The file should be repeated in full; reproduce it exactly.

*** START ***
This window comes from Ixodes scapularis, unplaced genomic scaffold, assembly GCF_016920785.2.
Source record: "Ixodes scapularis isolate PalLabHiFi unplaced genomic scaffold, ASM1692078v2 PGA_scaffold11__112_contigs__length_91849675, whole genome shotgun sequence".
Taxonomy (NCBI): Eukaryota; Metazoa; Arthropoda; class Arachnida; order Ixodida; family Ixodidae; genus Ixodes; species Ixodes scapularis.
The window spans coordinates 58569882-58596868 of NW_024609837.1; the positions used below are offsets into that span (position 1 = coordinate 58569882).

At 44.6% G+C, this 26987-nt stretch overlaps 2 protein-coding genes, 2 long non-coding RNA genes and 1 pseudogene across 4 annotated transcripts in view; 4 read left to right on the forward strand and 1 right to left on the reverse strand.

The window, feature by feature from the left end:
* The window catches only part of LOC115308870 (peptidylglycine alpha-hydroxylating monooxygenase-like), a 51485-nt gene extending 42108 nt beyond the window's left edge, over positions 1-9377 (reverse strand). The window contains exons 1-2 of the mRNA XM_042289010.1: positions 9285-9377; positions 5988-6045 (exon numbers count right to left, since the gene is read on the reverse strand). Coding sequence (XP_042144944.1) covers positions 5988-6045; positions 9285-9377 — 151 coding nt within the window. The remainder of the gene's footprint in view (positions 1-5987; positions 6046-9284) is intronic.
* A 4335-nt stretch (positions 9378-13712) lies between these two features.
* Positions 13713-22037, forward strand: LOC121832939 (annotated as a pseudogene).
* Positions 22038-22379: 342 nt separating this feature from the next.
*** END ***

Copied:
This window comes from Ixodes scapularis, unplaced genomic scaffold, assembly GCF_016920785.2.
Source record: "Ixodes scapularis isolate PalLabHiFi unplaced genomic scaffold, ASM1692078v2 PGA_scaffold11__112_contigs__length_91849675, whole genome shotgun sequence".
Taxonomy (NCBI): Eukaryota; Metazoa; Arthropoda; class Arachnida; order Ixodida; family Ixodidae; genus Ixodes; species Ixodes scapularis.
The window spans coordinates 58569882-58596868 of NW_024609837.1; the positions used below are offsets into that span (position 1 = coordinate 58569882).

At 44.6% G+C, this 26987-nt stretch overlaps 2 protein-coding genes, 2 long non-coding RNA genes and 1 pseudogene across 4 annotated transcripts in view; 4 read left to right on the forward strand and 1 right to left on the reverse strand.

The window, feature by feature from the left end:
* The window catches only part of LOC115308870 (peptidylglycine alpha-hydroxylating monooxygenase-like), a 51485-nt gene extending 42108 nt beyond the window's left edge, over positions 1-9377 (reverse strand). The window contains exons 1-2 of the mRNA XM_042289010.1: positions 9285-9377; positions 5988-6045 (exon numbers count right to left, since the gene is read on the reverse strand). Coding sequence (XP_042144944.1) covers positions 5988-6045; positions 9285-9377 — 151 coding nt within the window. The remainder of the gene's footprint in view (positions 1-5987; positions 6046-9284) is intronic.
* A 4335-nt stretch (positions 9378-13712) lies between these two features.
* Positions 13713-22037, forward strand: LOC121832939 (annotated as a pseudogene).
* Positions 22038-22379: 342 nt separating this feature from the next.